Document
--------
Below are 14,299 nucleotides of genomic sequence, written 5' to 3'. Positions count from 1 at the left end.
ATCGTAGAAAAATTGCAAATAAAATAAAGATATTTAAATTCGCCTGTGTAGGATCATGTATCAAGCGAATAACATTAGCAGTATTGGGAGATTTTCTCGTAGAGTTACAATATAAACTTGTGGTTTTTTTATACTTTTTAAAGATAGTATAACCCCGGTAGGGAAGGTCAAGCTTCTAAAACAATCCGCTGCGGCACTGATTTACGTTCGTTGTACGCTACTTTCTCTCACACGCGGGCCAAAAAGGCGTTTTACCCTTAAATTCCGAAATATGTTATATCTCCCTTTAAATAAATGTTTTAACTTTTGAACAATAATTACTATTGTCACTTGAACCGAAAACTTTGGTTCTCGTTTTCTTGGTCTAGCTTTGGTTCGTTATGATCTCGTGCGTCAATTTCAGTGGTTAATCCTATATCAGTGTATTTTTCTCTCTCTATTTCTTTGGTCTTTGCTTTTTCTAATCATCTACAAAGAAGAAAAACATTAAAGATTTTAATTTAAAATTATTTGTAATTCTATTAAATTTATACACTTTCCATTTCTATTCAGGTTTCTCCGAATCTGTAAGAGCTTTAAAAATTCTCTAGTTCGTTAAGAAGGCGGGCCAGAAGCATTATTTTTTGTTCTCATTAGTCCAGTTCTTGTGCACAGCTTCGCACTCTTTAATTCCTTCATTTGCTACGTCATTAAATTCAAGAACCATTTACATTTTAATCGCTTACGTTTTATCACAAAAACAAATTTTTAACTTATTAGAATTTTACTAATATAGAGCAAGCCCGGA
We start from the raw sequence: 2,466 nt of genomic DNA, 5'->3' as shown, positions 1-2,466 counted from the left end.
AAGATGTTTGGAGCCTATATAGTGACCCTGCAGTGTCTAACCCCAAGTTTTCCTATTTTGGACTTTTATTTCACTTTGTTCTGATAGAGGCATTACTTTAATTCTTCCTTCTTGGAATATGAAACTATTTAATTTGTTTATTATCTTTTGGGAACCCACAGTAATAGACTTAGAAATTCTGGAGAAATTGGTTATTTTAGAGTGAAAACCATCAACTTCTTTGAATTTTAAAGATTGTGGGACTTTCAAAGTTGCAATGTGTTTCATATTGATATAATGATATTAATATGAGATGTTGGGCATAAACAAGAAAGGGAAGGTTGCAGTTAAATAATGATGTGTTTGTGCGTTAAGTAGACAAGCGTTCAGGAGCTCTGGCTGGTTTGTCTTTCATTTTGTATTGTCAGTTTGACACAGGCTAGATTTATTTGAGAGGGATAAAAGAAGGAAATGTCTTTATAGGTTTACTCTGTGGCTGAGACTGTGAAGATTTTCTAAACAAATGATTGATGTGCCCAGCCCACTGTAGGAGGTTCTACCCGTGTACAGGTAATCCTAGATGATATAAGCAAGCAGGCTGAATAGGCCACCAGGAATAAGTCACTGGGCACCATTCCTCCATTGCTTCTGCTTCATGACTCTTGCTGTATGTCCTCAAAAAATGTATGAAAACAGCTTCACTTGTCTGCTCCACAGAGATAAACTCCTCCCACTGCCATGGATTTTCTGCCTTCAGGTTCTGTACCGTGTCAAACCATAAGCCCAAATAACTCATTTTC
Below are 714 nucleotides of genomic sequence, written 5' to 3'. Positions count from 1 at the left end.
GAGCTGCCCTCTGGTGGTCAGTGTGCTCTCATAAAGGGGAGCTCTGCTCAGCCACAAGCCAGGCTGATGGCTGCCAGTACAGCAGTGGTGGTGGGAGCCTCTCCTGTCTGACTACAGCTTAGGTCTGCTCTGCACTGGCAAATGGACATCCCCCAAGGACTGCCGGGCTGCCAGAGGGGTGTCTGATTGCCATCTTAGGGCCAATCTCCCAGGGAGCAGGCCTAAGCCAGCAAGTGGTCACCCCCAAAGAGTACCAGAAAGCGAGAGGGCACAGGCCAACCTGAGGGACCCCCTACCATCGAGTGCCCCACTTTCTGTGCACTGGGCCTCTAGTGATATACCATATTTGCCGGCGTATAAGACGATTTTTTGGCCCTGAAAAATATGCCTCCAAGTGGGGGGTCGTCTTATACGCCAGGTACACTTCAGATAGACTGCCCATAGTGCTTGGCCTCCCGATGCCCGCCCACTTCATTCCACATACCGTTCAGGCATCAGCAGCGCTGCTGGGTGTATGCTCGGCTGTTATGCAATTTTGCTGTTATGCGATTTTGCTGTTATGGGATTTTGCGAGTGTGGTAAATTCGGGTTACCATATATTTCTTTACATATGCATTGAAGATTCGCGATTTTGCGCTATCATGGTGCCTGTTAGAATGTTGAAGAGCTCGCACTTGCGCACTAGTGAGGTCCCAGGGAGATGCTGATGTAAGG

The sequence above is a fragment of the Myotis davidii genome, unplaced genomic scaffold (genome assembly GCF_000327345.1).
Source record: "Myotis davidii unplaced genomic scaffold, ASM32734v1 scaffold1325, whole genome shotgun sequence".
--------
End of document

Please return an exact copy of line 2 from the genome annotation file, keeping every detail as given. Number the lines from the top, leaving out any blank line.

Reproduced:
ATCGTAGAAAAATTGCAAATAAAATAAAGATATTTAAATTCGCCTGTGTAGGATCATGTATCAAGCGAATAACATTAGCAGTATTGGGAGATTTTCTCGTAGAGTTACAATATAAACTTGTGGTTTTTTTATACTTTTTAAAGATAGTATAACCCCGGTAGGGAAGGTCAAGCTTCTAAAACAATCCGCTGCGGCACTGATTTACGTTCGTTGTACGCTACTTTCTCTCACACGCGGGCCAAAAAGGCGTTTTACCCTTAAATTCCGAAATATGTTATATCTCCCTTTAAATAAATGTTTTAACTTTTGAACAATAATTACTATTGTCACTTGAACCGAAAACTTTGGTTCTCGTTTTCTTGGTCTAGCTTTGGTTCGTTATGATCTCGTGCGTCAATTTCAGTGGTTAATCCTATATCAGTGTATTTTTCTCTCTCTATTTCTTTGGTCTTTGCTTTTTCTAATCATCTACAAAGAAGAAAAACATTAAAGATTTTAATTTAAAATTATTTGTAATTCTATTAAATTTATACACTTTCCATTTCTATTCAGGTTTCTCCGAATCTGTAAGAGCTTTAAAAATTCTCTAGTTCGTTAAGAAGGCGGGCCAGAAGCATTATTTTTTGTTCTCATTAGTCCAGTTCTTGTGCACAGCTTCGCACTCTTTAATTCCTTCATTTGCTACGTCATTAAATTCAAGAACCATTTACATTTTAATCGCTTACGTTTTATCACAAAAACAAATTTTTAACTTATTAGAATTTTACTAATATAGAGCAAGCCCGGA